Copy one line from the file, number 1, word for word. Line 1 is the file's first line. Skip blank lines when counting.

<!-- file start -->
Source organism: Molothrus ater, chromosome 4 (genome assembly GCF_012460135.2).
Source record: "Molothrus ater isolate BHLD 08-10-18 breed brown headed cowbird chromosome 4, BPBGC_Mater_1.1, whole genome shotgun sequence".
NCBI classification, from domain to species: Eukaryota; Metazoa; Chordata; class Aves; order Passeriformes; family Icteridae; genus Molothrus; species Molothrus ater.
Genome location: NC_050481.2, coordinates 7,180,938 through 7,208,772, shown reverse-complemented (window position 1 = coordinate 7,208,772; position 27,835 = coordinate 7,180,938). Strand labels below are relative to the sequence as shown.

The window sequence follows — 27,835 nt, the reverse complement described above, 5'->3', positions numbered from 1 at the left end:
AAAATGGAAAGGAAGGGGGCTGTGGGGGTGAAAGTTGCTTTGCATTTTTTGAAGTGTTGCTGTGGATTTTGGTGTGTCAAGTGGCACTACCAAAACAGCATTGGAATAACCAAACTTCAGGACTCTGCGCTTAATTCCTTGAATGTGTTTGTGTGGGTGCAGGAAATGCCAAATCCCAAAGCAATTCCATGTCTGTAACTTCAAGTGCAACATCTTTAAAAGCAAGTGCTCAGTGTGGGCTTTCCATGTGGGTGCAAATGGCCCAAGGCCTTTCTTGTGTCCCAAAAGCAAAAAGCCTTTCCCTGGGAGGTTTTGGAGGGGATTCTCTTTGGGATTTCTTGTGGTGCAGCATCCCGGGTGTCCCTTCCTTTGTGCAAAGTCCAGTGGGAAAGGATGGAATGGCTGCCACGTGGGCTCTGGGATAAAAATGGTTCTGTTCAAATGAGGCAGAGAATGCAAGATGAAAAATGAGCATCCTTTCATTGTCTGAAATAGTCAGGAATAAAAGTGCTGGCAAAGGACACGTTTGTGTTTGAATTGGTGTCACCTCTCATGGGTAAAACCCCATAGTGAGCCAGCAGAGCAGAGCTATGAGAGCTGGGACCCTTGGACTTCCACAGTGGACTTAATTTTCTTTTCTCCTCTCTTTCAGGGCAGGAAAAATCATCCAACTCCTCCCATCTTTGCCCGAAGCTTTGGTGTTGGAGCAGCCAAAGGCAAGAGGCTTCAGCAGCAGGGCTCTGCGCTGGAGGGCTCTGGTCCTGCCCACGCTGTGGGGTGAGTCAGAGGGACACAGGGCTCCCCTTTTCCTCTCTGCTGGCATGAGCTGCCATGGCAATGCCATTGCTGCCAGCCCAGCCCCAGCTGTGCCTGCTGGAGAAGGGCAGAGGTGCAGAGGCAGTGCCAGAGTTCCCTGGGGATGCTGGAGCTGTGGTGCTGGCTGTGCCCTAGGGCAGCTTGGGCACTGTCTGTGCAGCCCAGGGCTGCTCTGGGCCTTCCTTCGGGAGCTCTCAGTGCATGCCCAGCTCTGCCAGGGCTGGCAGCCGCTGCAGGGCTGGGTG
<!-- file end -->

Source organism: Molothrus ater, chromosome 4 (genome assembly GCF_012460135.2).